Caught in Gorilla Grodd’s scientific machinations, the caped crusader (Koichi Yamadera/Roger Craig Smith), his extended support network and a collection of his rogues gallery find themselves transported through time and space to feudal Japan. Discovering that the Joker (Wataru Takagi/Tony Hale) has taken over the country, Batman must rally his allies and set things right, as well as finding a way home.
If you had asked me before watching Batman Ninja if I would ever get bored of watching Batman and the Joker fight, I would probably have said no. And boy would I have been wrong. The bluntly titled Batman Ninja is a one-trick pony – the unique setting – and when called upon to fill its amazingly long feeling 82 minutes it resorts to an endless rehash of the same fight over and over again, until you begin to wonder if even Heath Ledger’s version was a bit much.
As far as I am concerned, there is only one reason that a film like this exists, and that is so these well-known characters, somewhat drained dry in terms where you can take them in the conventional canon, can be dropped down somewhere new in terms of setting and, more importantly I would suspect, art style.
And that art style is interesting, spectacular even. Warner Bros Studios does a great job of planting Batman and his various hangers on in Japan, with that anime look, mixing in a few alternative designs here and there, like in a Joker-centric flashback sequence around the mid-point. Takashi Okazaki, the man behind the visuals of Afro Samurai, has crafted something altogether unique and experimental here, a strange yet pleasing mixture of CGI cel-shading and 2D backgrounds, meshing western design in the base characters with Japanese details.
But the plot is just not deep enough, which is bizarre considering how short the film is. We go from Batman vs Grodd to Batman vs Joker to Batman vs Grodd again to Batman vs everyone to Batman vs Joker again, with a very strange interlude in the middle where Joker and Harley go through a reformation of a sort, one that even hoodwinks Batman for plot convenience reasons.
There’s bits about an ancient society dedicated to helping Batman, cute animal sidekicks and Catwoman is around for the requisite flirting and meaningful looks, but at the end of day the point of any scene where fighting is not happening is to get to the part where the fight is happening. I was joking about Ledger before: how many times does Batman actually fight the Joker in that film? About 90% less than here, and guess which film is better off. Problems in the translation between versions may be partly responsible, but I have a feeling this film could have been translated flawlessly and it would still struggle to impress.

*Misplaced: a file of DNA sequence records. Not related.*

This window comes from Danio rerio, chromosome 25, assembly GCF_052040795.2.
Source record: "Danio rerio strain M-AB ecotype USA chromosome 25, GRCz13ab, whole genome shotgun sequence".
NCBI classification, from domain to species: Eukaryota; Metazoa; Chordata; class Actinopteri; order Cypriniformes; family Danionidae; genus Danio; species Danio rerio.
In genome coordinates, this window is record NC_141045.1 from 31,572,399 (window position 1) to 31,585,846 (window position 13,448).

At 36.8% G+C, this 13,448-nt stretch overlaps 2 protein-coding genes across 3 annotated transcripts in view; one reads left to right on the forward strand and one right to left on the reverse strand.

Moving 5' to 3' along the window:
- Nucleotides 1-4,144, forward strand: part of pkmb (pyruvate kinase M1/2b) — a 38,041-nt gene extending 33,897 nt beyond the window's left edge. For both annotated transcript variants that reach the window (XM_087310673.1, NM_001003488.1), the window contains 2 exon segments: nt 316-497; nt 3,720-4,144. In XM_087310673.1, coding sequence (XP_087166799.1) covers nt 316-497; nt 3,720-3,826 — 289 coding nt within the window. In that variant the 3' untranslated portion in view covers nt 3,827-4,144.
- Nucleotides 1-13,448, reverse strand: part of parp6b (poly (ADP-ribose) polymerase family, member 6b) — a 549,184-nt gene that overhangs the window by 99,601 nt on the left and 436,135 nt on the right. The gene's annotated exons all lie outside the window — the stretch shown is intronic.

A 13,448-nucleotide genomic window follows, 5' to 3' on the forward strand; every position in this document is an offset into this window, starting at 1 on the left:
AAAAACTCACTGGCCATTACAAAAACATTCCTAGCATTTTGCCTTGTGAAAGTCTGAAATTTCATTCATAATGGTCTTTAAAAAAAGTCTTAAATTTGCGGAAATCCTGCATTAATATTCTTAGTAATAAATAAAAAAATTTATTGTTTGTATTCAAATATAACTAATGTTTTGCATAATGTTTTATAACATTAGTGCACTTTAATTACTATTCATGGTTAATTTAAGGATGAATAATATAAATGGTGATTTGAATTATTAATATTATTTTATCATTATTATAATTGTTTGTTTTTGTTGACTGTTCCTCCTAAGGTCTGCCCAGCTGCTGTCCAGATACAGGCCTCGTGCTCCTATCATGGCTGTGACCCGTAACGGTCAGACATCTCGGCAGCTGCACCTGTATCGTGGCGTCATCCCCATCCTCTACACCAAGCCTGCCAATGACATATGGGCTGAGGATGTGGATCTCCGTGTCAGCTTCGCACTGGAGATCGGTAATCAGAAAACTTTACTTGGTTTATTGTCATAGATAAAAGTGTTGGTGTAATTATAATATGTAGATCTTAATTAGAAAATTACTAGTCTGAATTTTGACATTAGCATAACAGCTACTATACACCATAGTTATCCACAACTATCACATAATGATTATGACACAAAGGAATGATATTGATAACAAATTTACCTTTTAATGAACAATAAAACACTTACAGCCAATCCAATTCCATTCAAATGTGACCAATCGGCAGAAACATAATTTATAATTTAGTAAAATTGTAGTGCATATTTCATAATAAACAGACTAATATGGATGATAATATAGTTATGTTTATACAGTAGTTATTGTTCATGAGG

At least the fight scenes are…interesting? The steam-punkish megazord battles are so insane that you can’’t help but find them a tad endearing in a Kung Fury kind of way, a creative anomaly that calls to mind the sort of message The Lego Movie was trying to make about the boundless possibilities of pure creativity. But you still need to wrap it around something, otherwise it might as well be a demo reel. It’s memorable, for sure, but not for all the right reasons. Not recommended.
In 2015, Ireland voted overwhelmingly in favour of the 34th amendment to the Irish constitution, legalising same-sex marriage. The 34th tells the story of this referendum through the eyes of the people who got it put on the table, got it passed and were affected the most by it.
The passing of the SSM amendment remains, and will always remain, one of the greatest moments of popular democracy in the history of this planet: the first time that an electorate not only approved same-sex marriage, but did so in a landslide victory, rejecting an appalling opposition campaign based on falsehoods, fear and outdated, bigoted thinking. It’s past time that we got a documentary that aimed to examine the campaign and the people involved in it.
You want an outline of the struggle and The 34th gives you that. The criminalisation of homosexuality, the casual violence exhibited upon homosexuals, the legal battles to get basic recognition and human rights. It’s a painful and at times sickening process, as we are reminded that we are not all that far from a country where murder exhibited on “sodomites” was something a significant proportion of the population was perfectly happy with.
You want a look at the inside of the SSM campaign, which the film gives you, focusing on the divide between the Marriage Equality organisation and GLEN, with the later characterised as being largely satisfied with civil partnerships, and the subject of much scorn because of it. In truth, I felt some of the veiled and not so veiled criticism of GLEN and its memberships to be decidedly unpleasant, but there is a method to the madness: having spent so long seeking what they are aiming to get, those who seem happy to settle for less are automatically seen as the enemy. The 34th at least crafts an engaging narrative of this enmity, and how it later, logically, turned to a production cooperation.